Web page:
Another thing that attracted my attention was the total lack of signs saying, "Do not go past this point. Death might kill you!" There was nothing and the drops were hundreds of meters, which is cool but it just goes back to some countries (like Australia) dumbing everything down to the lowest common moron.

And while I am on treks and cliffs, what is it about climbing that the Scandies have. I guarantee you, if there is a hill, they'll climb it. We can see cars parked at the side of a nondescript hill next to the road and we are thinking, where have they gone? Sure enough you'll look up and there will be a couple of walkers. There are hills and cliffs and views, and stunning scenery and then there are, well hills. Why do we need to climb it? Even the bloody sheep climb them to graze in dirt and lava rock rather than the plush vegetation below.

Another "wow" is guaranteed to come out of your head when you pick up a menu or walk into souvenir shop. Souvenir coffee mugs $22. Chicken Nuggets and Chips $25. I know that no one does nuggets like Icelanders but really? Knocked back the Tenderloin (of horse) last night not because it was horse but because it was $50. $50 and Horse only go we'll at a race track and that isn't the tenderloin it is usually on the nose!

This brings me to the Ando Burger Index. The world renowned measure of burger affordability. $15 for an Iceland hamburger, and that is a hamburger, bun and sauce. Cheeseburger is $17. Bring your loan documents if you want tomato, onion, egg or exotics such as beetroot.

Average Icelandic monthly wage: ISK 292894 ($3,000 AUD) Plain burger is $15 ABI = 200
Average Australian monthly wage: $3,396 AUD Plain burger is $8 ABI = 424.5

Indisputable.

When we arrived in Iceland at midnight, it was as though it was 4:00pm Melbourne. There was the odd street light on, probably because they need to check if they're working for winter, but you didn't need any artificial light. It was as they say, clear as day.

This of course has issues when you are well, at a bar. We had dinner at an Ethiopian restaurant on our first night, as you do in Iceland, and wandered past a bar on our way back to the hotel.....at about 10:00pm. I can say now that it was 10:00 pm because I know that now, but everything around you at the time says it is 5:00pm.

Louisa went back to the hotel but Jacinda and I made some friends at the local bar and we learnt Icelandic over three beers in 2 hours. Too easy.

It was sort of the perfect storm;
- First night in Iceland
- Iceland has some of the best beer in the world
- Good banter with some locals, who I think we're more interested in Jacinda but what the heck we learnt their alphabet.

But deciding to go home when the sun goes down is a bad plan in Iceland in summer. As everyone knows, I am the first to bed when the sun goes down, but this Iceland longitude thing caused me to get in a bit of trouble....for the first ever time. Another "wow" moment.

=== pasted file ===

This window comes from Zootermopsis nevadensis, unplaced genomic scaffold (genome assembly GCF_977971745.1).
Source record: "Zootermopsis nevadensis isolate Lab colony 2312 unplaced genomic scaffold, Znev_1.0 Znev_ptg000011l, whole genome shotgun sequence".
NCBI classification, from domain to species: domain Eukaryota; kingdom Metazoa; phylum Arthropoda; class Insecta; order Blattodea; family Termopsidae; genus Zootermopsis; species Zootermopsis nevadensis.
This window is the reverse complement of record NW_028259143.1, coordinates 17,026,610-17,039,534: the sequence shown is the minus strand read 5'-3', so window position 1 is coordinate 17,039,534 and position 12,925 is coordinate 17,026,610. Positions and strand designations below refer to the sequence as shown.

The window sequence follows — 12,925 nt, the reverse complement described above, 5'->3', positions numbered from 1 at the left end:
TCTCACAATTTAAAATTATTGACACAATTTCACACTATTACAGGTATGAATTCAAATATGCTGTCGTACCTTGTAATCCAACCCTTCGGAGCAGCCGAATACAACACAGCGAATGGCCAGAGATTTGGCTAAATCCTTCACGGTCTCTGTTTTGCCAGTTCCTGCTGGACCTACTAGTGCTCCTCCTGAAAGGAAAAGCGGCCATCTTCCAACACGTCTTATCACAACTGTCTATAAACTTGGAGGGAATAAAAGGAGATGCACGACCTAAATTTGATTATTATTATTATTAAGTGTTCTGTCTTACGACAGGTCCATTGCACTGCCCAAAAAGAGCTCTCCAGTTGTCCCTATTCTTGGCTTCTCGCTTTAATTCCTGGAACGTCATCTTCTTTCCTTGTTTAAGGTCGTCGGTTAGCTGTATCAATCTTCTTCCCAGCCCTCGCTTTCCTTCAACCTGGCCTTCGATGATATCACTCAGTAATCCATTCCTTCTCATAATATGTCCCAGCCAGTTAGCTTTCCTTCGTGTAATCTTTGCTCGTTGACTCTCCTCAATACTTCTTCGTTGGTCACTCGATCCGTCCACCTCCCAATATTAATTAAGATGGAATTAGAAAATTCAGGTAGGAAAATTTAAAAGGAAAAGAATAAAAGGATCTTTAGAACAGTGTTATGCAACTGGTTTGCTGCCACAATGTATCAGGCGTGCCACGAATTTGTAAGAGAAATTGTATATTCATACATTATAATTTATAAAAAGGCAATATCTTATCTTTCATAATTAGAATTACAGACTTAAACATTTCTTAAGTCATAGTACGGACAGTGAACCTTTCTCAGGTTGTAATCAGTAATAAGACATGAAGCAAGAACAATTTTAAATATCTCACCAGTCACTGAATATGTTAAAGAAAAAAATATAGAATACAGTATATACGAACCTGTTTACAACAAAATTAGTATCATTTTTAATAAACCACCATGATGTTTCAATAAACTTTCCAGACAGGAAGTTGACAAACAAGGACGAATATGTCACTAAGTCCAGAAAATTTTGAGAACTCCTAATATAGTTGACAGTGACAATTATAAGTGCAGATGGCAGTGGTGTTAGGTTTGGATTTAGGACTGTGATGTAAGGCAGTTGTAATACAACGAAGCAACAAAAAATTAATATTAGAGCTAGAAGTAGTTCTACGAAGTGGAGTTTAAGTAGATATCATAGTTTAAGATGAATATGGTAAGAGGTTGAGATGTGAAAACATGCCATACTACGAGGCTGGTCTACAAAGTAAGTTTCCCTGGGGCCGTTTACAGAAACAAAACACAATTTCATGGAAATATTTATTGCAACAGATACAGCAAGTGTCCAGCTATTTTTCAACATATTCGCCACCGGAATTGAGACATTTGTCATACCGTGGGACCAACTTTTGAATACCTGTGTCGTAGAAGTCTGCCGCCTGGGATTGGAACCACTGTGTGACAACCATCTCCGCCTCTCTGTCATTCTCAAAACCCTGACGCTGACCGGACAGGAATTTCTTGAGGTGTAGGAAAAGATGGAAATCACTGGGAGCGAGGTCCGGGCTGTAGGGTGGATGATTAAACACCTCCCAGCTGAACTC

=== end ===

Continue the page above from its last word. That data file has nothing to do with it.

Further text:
Another thing about Iceland. There is NO ice! No fridge in the room, and no ice. We found out that 3* accommodation does not include a fridge here. A little frustrating when you had planned to try and avoid the Icelandic menus and have a reserve of cheeses, meats, breads and salads for lunches etc. of course the odd cold beer after a long drive would be nice, but not here. Not to worry, we'll soldier on in NoIceland.

Another thing. Iceland has a population of about 250,000 and 103,000 sq km to hold them in. They plan well in advance here and being wary of a massive increase in population and the resultant housing sprawl, they have built their airport 46km from the city. How cool is that? Up here for thinking.

They are also ahead of their times when it comes to museums. I asked a guy behind the bar if there was a Viking museum of some type. He had no idea....born and bred in Iceland, but there was a Penis Museum across the road. I suppose there are priorities and it is not for a humble tourist like me to intervene. Anyway, I can now put a tick in the museum box and get on with my holiday.

We dropped in to Blue Lagoon, literally, on the second day where the lagoon is a not so chilly 40c and we swam around for a few hours. Putting silica mud on our faces to rejuvenate and cleanse our faces probably scared the crap out of a few children but it was pleasant....can't say that the $21 salad roll was as I ran from the cashier for my life!

Well this is where our Icelandic alphabet lessons over a few beers at the pub comes in handy. We headed off to the Snaefellsnes Peninsula on day 2 and this was a lovely place with magnificent views of massive mountains leaping from the sea and fishing villages scattered along the coast. We stayed at Grundarfjörður which is a lovely fishing village, and by chance, was celebrating an annual festival. The whole place was up and about and a lot of the kids were coloured blue, red, green or yellow. Louisa asked a girl in green why she was green and she appeared to have no idea. I suspect that was due to lingual misunderstanding.

When we walked around the village later, it became clearer. The village was divided into sections, each coloured blue, red, green and yellow. Some houses had gone to an extraordinary extent colouring their gardens and houses the colour of their area. Blue area was the best.

After four days of driving a left hand drive vehicle it is fair to say I have mastered it. I have taken to it a lot better than most other drivers though as they are forever coming at me on the wrong side of the road. It ain't that hard guy!

Off to walk a glacier tomorrow. Perhaps there is ice in this place.....

Posted by mljjs 15:15 Archived in Iceland Comments (2)